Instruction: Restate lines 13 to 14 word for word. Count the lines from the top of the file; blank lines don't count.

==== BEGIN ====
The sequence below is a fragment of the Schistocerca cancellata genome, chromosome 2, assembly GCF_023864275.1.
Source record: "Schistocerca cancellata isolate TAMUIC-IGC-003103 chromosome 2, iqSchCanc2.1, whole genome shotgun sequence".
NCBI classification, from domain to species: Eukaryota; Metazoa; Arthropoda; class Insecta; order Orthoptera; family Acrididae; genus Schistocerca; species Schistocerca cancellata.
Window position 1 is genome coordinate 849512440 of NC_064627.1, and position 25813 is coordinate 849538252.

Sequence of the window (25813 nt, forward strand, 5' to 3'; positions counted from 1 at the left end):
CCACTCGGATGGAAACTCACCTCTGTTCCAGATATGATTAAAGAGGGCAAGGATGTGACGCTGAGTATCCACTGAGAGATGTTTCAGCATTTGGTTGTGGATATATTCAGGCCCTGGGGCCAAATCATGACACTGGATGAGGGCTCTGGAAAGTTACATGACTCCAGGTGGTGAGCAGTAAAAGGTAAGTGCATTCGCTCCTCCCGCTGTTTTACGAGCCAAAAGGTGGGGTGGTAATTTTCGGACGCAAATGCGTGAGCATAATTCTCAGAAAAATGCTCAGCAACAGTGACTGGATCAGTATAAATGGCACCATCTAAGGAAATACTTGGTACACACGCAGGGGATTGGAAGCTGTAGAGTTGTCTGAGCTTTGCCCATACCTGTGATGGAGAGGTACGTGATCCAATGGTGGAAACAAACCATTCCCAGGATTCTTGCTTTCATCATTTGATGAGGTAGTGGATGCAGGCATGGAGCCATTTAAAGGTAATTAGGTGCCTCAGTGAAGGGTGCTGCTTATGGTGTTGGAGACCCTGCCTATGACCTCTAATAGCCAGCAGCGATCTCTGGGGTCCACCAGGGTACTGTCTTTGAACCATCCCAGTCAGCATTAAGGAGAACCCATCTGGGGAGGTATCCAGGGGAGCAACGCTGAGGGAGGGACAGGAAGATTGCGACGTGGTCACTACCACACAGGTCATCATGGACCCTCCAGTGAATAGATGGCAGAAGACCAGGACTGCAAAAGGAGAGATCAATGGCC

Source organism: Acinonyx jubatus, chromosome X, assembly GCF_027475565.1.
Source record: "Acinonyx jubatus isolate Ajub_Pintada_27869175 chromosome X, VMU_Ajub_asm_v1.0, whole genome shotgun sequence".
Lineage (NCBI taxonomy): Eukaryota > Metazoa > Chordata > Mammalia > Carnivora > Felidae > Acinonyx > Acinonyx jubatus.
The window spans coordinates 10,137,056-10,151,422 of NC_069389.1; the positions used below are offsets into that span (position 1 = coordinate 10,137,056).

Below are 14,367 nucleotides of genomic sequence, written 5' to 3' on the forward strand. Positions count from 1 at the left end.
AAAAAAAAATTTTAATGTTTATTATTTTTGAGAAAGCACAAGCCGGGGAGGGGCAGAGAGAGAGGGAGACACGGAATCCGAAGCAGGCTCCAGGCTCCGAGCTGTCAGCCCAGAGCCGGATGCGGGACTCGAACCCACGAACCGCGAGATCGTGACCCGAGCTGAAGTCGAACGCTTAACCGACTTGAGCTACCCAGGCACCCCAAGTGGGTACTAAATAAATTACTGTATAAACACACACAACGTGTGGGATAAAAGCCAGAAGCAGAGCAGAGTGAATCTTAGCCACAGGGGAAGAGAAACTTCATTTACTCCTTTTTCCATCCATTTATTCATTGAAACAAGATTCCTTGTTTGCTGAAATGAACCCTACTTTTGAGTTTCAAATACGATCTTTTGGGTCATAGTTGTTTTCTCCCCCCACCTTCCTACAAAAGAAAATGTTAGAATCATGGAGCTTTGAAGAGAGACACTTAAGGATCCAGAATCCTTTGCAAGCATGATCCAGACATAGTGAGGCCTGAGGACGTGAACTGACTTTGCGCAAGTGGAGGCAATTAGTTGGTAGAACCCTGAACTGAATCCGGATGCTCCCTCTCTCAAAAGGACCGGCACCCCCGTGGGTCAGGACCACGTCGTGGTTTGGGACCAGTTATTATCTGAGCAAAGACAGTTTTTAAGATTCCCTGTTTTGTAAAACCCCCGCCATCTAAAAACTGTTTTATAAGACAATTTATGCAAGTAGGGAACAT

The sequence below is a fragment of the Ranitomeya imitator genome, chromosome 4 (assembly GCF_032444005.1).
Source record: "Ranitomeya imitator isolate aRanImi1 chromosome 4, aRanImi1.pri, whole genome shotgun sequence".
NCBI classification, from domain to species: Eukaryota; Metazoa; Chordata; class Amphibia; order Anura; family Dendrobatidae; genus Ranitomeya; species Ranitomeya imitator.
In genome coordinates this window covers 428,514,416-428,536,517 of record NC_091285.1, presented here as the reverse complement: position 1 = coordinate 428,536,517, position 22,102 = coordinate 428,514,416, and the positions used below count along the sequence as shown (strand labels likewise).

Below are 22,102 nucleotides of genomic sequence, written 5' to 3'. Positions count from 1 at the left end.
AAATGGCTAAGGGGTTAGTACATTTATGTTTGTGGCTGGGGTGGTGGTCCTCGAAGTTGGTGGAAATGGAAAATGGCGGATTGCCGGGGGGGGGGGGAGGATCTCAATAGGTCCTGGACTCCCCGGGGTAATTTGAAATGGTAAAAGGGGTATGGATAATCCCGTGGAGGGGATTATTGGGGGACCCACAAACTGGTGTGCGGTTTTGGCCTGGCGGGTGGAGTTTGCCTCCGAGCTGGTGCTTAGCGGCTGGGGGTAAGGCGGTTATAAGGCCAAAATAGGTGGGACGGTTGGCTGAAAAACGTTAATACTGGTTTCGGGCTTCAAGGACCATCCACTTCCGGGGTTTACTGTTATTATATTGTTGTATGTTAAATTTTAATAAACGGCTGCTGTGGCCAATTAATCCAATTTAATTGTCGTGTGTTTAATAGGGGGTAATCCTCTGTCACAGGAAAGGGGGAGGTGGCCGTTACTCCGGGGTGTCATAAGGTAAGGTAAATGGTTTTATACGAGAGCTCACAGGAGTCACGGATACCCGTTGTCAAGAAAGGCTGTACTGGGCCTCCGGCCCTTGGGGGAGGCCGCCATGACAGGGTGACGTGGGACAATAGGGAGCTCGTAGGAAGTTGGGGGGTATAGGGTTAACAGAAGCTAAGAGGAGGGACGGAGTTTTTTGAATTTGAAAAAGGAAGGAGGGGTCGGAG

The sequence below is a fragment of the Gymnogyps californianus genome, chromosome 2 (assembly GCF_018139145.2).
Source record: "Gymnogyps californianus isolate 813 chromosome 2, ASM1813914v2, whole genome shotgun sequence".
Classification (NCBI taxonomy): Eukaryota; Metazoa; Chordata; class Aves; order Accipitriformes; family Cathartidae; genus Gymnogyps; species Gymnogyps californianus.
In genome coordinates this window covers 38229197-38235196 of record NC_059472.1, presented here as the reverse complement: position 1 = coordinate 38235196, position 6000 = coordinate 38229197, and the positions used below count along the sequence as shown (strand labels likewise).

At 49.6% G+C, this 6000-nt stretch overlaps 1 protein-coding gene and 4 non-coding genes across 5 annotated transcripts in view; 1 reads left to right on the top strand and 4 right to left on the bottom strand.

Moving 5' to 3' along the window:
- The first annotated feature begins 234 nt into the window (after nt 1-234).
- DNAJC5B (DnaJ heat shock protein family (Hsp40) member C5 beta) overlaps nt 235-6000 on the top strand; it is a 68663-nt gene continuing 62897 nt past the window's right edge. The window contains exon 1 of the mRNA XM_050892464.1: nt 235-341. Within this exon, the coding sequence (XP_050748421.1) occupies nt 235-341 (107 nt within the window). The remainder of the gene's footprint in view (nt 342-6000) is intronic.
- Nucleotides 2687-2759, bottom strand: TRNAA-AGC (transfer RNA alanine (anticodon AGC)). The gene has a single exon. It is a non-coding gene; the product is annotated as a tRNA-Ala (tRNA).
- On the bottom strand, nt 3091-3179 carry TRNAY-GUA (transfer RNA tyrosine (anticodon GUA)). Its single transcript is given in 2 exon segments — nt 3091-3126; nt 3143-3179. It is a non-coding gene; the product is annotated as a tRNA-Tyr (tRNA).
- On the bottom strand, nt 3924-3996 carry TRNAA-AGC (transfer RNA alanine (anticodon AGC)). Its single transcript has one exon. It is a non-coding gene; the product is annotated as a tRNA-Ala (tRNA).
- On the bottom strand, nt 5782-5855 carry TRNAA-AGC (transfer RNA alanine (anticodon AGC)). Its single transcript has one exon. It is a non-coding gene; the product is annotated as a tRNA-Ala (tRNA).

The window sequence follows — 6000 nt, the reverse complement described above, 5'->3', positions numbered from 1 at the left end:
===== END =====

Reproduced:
The sequence below is a fragment of the Ranitomeya imitator genome, chromosome 4 (assembly GCF_032444005.1).
Source record: "Ranitomeya imitator isolate aRanImi1 chromosome 4, aRanImi1.pri, whole genome shotgun sequence".